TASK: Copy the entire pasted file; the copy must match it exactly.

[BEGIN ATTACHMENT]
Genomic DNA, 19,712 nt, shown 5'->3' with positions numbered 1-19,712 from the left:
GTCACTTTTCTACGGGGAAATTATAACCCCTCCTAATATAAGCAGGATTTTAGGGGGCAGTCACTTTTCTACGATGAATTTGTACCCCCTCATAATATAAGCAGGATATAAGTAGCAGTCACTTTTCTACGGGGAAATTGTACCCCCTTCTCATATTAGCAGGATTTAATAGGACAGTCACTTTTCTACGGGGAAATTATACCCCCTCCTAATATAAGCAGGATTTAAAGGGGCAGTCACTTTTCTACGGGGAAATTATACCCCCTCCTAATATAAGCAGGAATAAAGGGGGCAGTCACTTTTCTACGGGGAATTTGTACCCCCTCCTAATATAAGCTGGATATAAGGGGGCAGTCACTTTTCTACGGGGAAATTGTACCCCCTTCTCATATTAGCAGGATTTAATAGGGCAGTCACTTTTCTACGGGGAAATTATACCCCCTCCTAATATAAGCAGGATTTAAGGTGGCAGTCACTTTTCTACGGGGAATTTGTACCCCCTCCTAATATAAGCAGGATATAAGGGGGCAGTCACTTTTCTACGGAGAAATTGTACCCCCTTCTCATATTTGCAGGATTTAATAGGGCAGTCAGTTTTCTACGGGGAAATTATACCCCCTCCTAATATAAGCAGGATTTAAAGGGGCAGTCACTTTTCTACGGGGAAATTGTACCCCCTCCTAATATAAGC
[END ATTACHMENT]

Genomic DNA, 19,712 nt, shown 5'->3' with positions numbered 1-19,712 from the left:
GTCACTTTTCTACGGGGAAATTATAACCCCTCCTAATATAAGCAGGATTTTAGGGGGCAGTCACTTTTCTACGATGAATTTGTACCCCCTCATAATATAAGCAGGATATAAGTAGCAGTCACTTTTCTACGGGGAAATTGTACCCCCTTCTCATATTAGCAGGATTTAATAGGACAGTCACTTTTCTACGGGGAAATTATACCCCCTCCTAATATAAGCAGGATTTAAAGGGGCAGTCACTTTTCTACGGGGAAATTATACCCCCTCCTAATATAAGCAGGAATAAAGGGGGCAGTCACTTTTCTACGGGGAATTTGTACCCCCTCCTAATATAAGCTGGATATAAGGGGGCAGTCACTTTTCTACGGGGAAATTGTACCCCCTTCTCATATTAGCAGGATTTAATAGGGCAGTCACTTTTCTACGGGGAAATTATACCCCCTCCTAATATAAGCAGGATTTAAGGTGGCAGTCACTTTTCTACGGGGAATTTGTACCCCCTCCTAATATAAGCAGGATATAAGGGGGCAGTCACTTTTCTACGGAGAAATTGTACCCCCTTCTCATATTTGCAGGATTTAATAGGGCAGTCAGTTTTCTACGGGGAAATTATACCCCCTCCTAATATAAGCAGGATTTAAAGGGGCAGTCACTTTTCTACGGGGAAATTGTACCCCCTCCTAATATAAGC